XII. Immigrants Response to Increased Deportation without Recent Serious Crime Print E-mail


Declines in Crime Reporting



Declines in crime reporting have been recorded in Latino communities.1 In the first three months of 2017, sexual assault complaints dropped 25 percent among the Los Angeles Latino population, compared to the same period last year, and domestic violence reports fell 10 percent. In Houston, over the same time period, reports of rape in the Latino community decreased 43 percent when compared to the same time in 2016; meanwhile, reports of rape increased 8 percent in the non-Latino community. In Denver, crime reporting by Latinos fell 12 percent, even as it rose 3.6 percent among non-Latinos.


Declines in willingness to report crimes is due to fear that doing so will reveal to ICE the unauthorized status of complainants and witnesses or will expose relatives who are unauthorized. Recent courthouse arrests by ICE have amplified these fears. The chief justices of California, New Jersey, Massachusetts, and Washington, as well as Denver city officials, have requested that ICE agents refrain from making arrests in courthouses whenever possible. However, ICE has continued to make courthouse arrests in these states.1


1. Chishti, Muzaffar and Bolter, Jessica.  "The Trump Administration at Six Months:  A Sea Change in Immigration Enforcement."  Migration Policy Institute, Police Beat, July 19, 2017.






Immigrant Dropoff in Use of Services

Service providers for survivors of domestic violence have reported similar dropoffs in Latinos seeking services.
A survey of 700 domestic violence advocates and legal service providers1 across the country by the Tahirih Justice Center found that 62 percent noticed clients expressing more concern about immigration status. One domestic violence shelter in Orange County, California reported that while in the past about half of its 70 new monthly cases came from unauthorized immigrants, the number had fallen to fewer than five per month in the first three months of the Trump administration.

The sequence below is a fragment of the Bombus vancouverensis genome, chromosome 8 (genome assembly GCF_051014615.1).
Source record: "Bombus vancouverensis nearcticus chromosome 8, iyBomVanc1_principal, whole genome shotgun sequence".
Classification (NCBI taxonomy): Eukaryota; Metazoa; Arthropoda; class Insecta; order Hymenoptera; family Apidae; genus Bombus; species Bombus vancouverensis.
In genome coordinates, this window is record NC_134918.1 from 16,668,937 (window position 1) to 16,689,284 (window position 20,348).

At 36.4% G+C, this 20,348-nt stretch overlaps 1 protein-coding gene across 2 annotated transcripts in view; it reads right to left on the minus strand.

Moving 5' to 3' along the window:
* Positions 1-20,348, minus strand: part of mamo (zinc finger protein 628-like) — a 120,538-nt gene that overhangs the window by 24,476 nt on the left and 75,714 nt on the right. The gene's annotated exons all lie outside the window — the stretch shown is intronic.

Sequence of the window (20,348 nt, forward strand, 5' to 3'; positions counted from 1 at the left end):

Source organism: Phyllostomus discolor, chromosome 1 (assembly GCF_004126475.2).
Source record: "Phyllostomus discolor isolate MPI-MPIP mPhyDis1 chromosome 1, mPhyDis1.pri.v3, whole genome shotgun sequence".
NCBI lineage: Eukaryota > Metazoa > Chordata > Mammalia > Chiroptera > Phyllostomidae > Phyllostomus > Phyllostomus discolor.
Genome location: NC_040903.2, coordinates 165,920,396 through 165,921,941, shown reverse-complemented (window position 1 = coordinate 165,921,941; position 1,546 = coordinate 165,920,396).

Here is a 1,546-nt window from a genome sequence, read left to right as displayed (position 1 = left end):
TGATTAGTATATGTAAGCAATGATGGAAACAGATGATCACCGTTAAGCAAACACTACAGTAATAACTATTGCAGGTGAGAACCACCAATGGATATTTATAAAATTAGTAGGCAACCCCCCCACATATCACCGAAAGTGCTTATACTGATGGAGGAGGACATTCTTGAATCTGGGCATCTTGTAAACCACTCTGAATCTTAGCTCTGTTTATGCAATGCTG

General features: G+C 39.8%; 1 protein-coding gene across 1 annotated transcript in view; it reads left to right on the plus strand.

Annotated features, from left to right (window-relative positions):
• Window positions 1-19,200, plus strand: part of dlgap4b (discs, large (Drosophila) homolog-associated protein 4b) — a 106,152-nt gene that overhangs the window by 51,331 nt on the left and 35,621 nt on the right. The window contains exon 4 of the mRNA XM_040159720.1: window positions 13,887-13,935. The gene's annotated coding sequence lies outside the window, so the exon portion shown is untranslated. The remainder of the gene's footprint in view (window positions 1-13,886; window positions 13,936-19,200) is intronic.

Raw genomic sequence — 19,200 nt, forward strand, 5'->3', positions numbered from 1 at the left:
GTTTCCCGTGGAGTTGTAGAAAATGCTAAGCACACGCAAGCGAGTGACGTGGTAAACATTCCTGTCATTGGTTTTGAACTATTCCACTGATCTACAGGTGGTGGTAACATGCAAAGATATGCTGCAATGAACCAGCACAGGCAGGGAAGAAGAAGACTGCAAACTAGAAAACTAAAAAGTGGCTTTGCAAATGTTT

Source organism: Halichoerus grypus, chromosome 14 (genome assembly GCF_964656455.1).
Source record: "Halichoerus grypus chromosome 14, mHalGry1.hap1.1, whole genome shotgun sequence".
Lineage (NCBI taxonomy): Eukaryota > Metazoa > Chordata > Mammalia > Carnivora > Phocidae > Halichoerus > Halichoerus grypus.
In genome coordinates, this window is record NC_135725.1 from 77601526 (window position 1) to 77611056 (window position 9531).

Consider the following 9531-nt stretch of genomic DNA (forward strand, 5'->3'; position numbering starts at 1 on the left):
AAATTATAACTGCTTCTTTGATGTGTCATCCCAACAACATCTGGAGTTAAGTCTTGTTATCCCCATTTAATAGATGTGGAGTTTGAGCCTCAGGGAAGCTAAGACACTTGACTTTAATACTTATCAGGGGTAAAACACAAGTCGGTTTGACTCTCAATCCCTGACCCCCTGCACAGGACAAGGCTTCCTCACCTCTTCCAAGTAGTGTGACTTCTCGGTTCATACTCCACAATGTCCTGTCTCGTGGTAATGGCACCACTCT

Unauthorized immigrants have also been less likely to enroll in government benefit programs.2 All over the U.S., unauthorized immigrants called the offices of the Special Supplemental Nutrition Program for Women, Infants, and Children (WIC) to ask that their names be removed from the program's records. Many offices had a big drop in caseloads, and in communities with a high proportion of immigrants, some clinics were almost empty.


1.  Rhodan, Maya.  "Deportation Fears Silence Some Domestic Violence Victims."  Time, 5/2017.

2.  Reddin, Molly.  "Undocumented immigrants avoid vital nutrition services for fear of deportation."  The Guardian, Tuesday, May 9, 2017.







What Has Been the Effect of State Laws Discouraging

Undocumented Immigrant Employment or

Requiring Local Police to Assist ICE in Deportation?


States which passed these laws such as Arizona and Georgia experienced substantial economic decline. Immigrants left the states in droves to avoid deportation. A Policy Analysis by the Cato Institute called “The Economic Case against Arizona’s Immigration Laws,” described the serious damage Arizona caused to its economy.1

The Legal Arizona Workers Act (LAWA or employer sanctions) was the first such law, and it tried to regulate unauthorized workers out of the market.  Its chief tool is E-Verify. Business formation rate declined 14.3 percent in the third quarter of 2007 in Arizona because businesses feared that if they made two mistakes, they would be forced out of business. Some undocumented immigrants were forced out of jobs, which then mostly remained unfilled.  In the farming industry, crop production employment dropped by 15.6 percent in the first 4 years after LAWA was passed.2

SB 1070, which enabled local police to enforce Arizona’s immigration laws outside of the workplace, forced about 200,000 people out of Arizona, most of them from the Phoenix area. It resulted in a drop of 51.2% in the housing price index over 4 years, caused a big decline in the city's population, hobbled the labor market, and exacerbated the Great Recession in Arizona.1

For the state as a whole, Moody’s Analytics found that the departure of illegal immigrants had reduced Arizona’s gross domestic product by an average of 2% a year between 2008 and 2015. As a result, total employment in the state was 2.5% lower, on average, than it otherwise would have been during these years.3